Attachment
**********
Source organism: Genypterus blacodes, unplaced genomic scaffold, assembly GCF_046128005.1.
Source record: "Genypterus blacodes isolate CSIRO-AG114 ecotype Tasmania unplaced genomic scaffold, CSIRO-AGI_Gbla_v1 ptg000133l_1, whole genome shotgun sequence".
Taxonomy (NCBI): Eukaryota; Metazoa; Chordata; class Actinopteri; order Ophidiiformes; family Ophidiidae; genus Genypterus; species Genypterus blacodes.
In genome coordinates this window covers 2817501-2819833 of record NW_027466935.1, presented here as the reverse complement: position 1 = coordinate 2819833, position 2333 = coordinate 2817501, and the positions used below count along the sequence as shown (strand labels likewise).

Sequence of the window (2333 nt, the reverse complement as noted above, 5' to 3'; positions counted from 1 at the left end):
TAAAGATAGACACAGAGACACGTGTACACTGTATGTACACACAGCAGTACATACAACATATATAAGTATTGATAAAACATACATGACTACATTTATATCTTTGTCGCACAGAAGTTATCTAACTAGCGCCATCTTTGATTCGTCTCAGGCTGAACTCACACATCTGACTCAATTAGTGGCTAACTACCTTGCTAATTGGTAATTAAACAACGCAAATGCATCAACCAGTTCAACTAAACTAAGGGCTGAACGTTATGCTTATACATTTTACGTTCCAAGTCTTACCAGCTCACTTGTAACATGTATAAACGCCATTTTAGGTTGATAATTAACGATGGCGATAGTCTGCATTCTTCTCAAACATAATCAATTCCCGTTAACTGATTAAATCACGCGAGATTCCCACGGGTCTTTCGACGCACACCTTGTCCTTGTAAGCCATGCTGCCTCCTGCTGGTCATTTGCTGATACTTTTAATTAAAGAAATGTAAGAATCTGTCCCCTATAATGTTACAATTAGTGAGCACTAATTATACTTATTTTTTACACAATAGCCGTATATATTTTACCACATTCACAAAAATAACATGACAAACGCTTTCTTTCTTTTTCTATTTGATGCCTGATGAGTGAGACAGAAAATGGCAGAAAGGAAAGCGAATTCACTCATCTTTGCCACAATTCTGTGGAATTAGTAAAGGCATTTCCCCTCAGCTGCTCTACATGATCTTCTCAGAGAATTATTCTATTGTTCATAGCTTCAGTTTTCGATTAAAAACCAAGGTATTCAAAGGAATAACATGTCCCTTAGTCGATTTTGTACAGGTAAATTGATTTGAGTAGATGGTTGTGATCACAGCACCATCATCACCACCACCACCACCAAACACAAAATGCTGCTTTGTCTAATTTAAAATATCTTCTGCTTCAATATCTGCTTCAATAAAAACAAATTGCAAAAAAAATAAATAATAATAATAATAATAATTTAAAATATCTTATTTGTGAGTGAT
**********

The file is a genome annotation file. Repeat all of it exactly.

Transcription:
Source organism: Genypterus blacodes, unplaced genomic scaffold, assembly GCF_046128005.1.
Source record: "Genypterus blacodes isolate CSIRO-AG114 ecotype Tasmania unplaced genomic scaffold, CSIRO-AGI_Gbla_v1 ptg000133l_1, whole genome shotgun sequence".
Taxonomy (NCBI): Eukaryota; Metazoa; Chordata; class Actinopteri; order Ophidiiformes; family Ophidiidae; genus Genypterus; species Genypterus blacodes.
In genome coordinates this window covers 2817501-2819833 of record NW_027466935.1, presented here as the reverse complement: position 1 = coordinate 2819833, position 2333 = coordinate 2817501, and the positions used below count along the sequence as shown (strand labels likewise).

Sequence of the window (2333 nt, the reverse complement as noted above, 5' to 3'; positions counted from 1 at the left end):
TAAAGATAGACACAGAGACACGTGTACACTGTATGTACACACAGCAGTACATACAACATATATAAGTATTGATAAAACATACATGACTACATTTATATCTTTGTCGCACAGAAGTTATCTAACTAGCGCCATCTTTGATTCGTCTCAGGCTGAACTCACACATCTGACTCAATTAGTGGCTAACTACCTTGCTAATTGGTAATTAAACAACGCAAATGCATCAACCAGTTCAACTAAACTAAGGGCTGAACGTTATGCTTATACATTTTACGTTCCAAGTCTTACCAGCTCACTTGTAACATGTATAAACGCCATTTTAGGTTGATAATTAACGATGGCGATAGTCTGCATTCTTCTCAAACATAATCAATTCCCGTTAACTGATTAAATCACGCGAGATTCCCACGGGTCTTTCGACGCACACCTTGTCCTTGTAAGCCATGCTGCCTCCTGCTGGTCATTTGCTGATACTTTTAATTAAAGAAATGTAAGAATCTGTCCCCTATAATGTTACAATTAGTGAGCACTAATTATACTTATTTTTTACACAATAGCCGTATATATTTTACCACATTCACAAAAATAACATGACAAACGCTTTCTTTCTTTTTCTATTTGATGCCTGATGAGTGAGACAGAAAATGGCAGAAAGGAAAGCGAATTCACTCATCTTTGCCACAATTCTGTGGAATTAGTAAAGGCATTTCCCCTCAGCTGCTCTACATGATCTTCTCAGAGAATTATTCTATTGTTCATAGCTTCAGTTTTCGATTAAAAACCAAGGTATTCAAAGGAATAACATGTCCCTTAGTCGATTTTGTACAGGTAAATTGATTTGAGTAGATGGTTGTGATCACAGCACCATCATCACCACCACCACCACCAAACACAAAATGCTGCTTTGTCTAATTTAAAATATCTTCTGCTTCAATATCTGCTTCAATAAAAACAAATTGCAAAAAAAATAAATAATAATAATAATAATAATTTAAAATATCTTATTTGTGAGTGAT